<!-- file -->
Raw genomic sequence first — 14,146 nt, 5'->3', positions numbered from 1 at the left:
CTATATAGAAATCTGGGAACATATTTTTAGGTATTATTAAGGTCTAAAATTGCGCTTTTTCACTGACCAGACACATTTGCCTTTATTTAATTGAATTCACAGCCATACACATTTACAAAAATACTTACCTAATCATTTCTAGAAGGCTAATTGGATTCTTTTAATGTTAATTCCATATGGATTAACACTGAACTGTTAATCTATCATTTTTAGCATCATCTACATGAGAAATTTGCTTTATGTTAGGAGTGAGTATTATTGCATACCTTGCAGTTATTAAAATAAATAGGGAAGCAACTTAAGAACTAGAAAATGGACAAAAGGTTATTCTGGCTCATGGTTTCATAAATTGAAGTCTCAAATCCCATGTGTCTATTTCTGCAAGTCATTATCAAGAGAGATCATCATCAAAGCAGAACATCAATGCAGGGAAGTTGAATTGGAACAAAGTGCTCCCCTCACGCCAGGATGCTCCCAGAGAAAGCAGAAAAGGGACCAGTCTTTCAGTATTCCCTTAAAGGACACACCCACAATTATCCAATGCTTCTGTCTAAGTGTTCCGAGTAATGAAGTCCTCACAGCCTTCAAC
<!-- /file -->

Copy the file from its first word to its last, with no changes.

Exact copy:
Raw genomic sequence first — 14,146 nt, 5'->3', positions numbered from 1 at the left:
CTATATAGAAATCTGGGAACATATTTTTAGGTATTATTAAGGTCTAAAATTGCGCTTTTTCACTGACCAGACACATTTGCCTTTATTTAATTGAATTCACAGCCATACACATTTACAAAAATACTTACCTAATCATTTCTAGAAGGCTAATTGGATTCTTTTAATGTTAATTCCATATGGATTAACACTGAACTGTTAATCTATCATTTTTAGCATCATCTACATGAGAAATTTGCTTTATGTTAGGAGTGAGTATTATTGCATACCTTGCAGTTATTAAAATAAATAGGGAAGCAACTTAAGAACTAGAAAATGGACAAAAGGTTATTCTGGCTCATGGTTTCATAAATTGAAGTCTCAAATCCCATGTGTCTATTTCTGCAAGTCATTATCAAGAGAGATCATCATCAAAGCAGAACATCAATGCAGGGAAGTTGAATTGGAACAAAGTGCTCCCCTCACGCCAGGATGCTCCCAGAGAAAGCAGAAAAGGGACCAGTCTTTCAGTATTCCCTTAAAGGACACACCCACAATTATCCAATGCTTCTGTCTAAGTGTTCCGAGTAATGAAGTCCTCACAGCCTTCAAC